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Construction & Demolition (C&D) Recycling

Frequently Asked Questions (FAQ)

  1. What does C&D mean?
    Construction and Demolition

  2. What are inert materials?
    It is a combination of asphalt, concrete, dirt, fines, rock, brick, sand, soil and stone.

  3. What is source separated recycling?
    It is when materials are separated by type of at the point of generation and disposed in different containers for recycling. Fees for using recycling facilities that accept source separated materials are typically much less expensive than mixed C&D recycling facilities or landfill disposal. Some facilities may even pay for certain materials.

  4. What is a Certified Mixed C&D Recycling Facility?
    A Certified Mixed C&D Recycling Facility accepts commingled loads of most of the C&D debris. The materials are then sorted by the facility, and marketed separately. A mixed C&D loads generally includes materials such as metals, untreated wood, inerts, drywall, concrete, asphalt, carpet padding and foam, pallets, clean dirt, cardboard packaging and yard waste.

  5. What should I do if my project generates almost no waste?
    All projects generate waste and if your project falls under the City of San Diego Construction and Demolition (C&D) Debris Deposit Ordinance (PDF) requirements you are expected to submit the required Waste Management Form - Part I (WMF - I), pay the refundable recycling deposit, and recycle at least 50% of your project's debris.

  6. What should I do if my subcontractor doesn't recycle?
    Make sure that all contractors and subcontractors are well informed about the City of San Diego Construction and Demolition (C&D) Debris Deposit Ordinance (PDF), and involve them on the recycling plan for the project. Add specific language to contracts, holding contractors and subcontractors responsible for compliance with your waste plan.

  7. Can I haul the waste from my own project?
    Yes. Please note: some recyclers will not accept loads in pick-up trucks. Make sure to clarify that with the Certified Recycling Facilities chosen before planning on bringing your C&D recycling loads to them.

  8. Does the amount and type of waste vary with different projects?
    Different projects have different waste streams. For example, waste from a demolition phase of a project is very different from waste from the construction phase. There is also a variety of hazardous waste found at any construction and demolition site. Knowing the type of waste your project will generate will help you better manage the proper recycling of each materials, saving you time and money.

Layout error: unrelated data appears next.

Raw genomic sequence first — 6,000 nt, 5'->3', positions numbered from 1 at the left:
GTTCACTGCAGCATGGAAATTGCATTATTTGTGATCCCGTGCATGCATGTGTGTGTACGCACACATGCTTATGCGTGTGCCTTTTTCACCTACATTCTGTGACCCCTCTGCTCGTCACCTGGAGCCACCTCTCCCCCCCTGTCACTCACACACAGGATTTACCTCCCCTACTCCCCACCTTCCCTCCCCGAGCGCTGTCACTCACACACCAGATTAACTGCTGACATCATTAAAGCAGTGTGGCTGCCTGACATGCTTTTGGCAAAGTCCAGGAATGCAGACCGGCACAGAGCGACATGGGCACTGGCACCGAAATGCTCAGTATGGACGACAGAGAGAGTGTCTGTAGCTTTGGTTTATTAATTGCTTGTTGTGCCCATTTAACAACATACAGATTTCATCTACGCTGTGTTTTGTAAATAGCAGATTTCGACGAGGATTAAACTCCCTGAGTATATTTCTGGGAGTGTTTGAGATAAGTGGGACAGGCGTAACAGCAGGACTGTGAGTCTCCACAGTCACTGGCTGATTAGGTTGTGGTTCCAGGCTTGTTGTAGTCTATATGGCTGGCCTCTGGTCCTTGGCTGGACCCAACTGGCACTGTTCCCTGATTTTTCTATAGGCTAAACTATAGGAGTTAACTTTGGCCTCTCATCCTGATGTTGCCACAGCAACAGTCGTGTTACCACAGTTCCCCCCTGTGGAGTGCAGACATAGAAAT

9. What is deconstruction/salvage?
    Deconstruction, also known as salvage, can eliminate disposal costs and may also result in taxable donations. During the deconstruction process, hazardous materials are properly removed and reusable materials are properly salvaged for reuse at the same project or donated to reusable item stores, other individuals or non-profit building organizations. These include many items such as wood floors, doors, electrical and bathroom fixtures, bricks and blocks, steel beams and studs, lumber, windows, tiles, etc. The Certified Recycling Facilities list and map offer a list of recyclers in San Diego that will take salvaged materials.

    Remember to allow enough time at the start of the demolition phase for deconstruction. Postponing the beginning of demolition while construction details are worked out reduces the amount of time available to salvage or recycle during demolition.

  10. How is on-site reuse different from recycling and what are the benefits?
    You can recycle your project's C&D debris on-site or take them to Certified Recycling Facilities. If space is available, grinding asphalt, and/or concrete on-site to use as a base for the construction phase can save you money. This practice is also environmentally responsible as it decreases the need for hauling the materials off-site, decreasing pollution and traffic. It also reduces the need to purchase and haul-in new material for a job that can be done with the material that is already on site.

    If your project has ample space, consider source separation recycling. Fees for using Certified Recycling Facilities that accepted source separated materials are typically much less expensive than mixed C&D processing facilities or landfill disposal. Some facilities may even pay you for certain materials.

  11. Would my project generate hazardous waste?
    A variety of hazardous waste can found at construction and demolition sites.

    It is necessary to identify and properly remove these items before starting any demolition/deconstruction project. The proper disposal of hazardous waste generated during construction projects must be established and well known by contractors prior to the beginning of construction.

    For information on the disposal of business-generated hazardous waste, call the County of San Diego, Department of Environmental Health, Hazardous Materials Management Division, Duty Specialist, at 858-505-6880.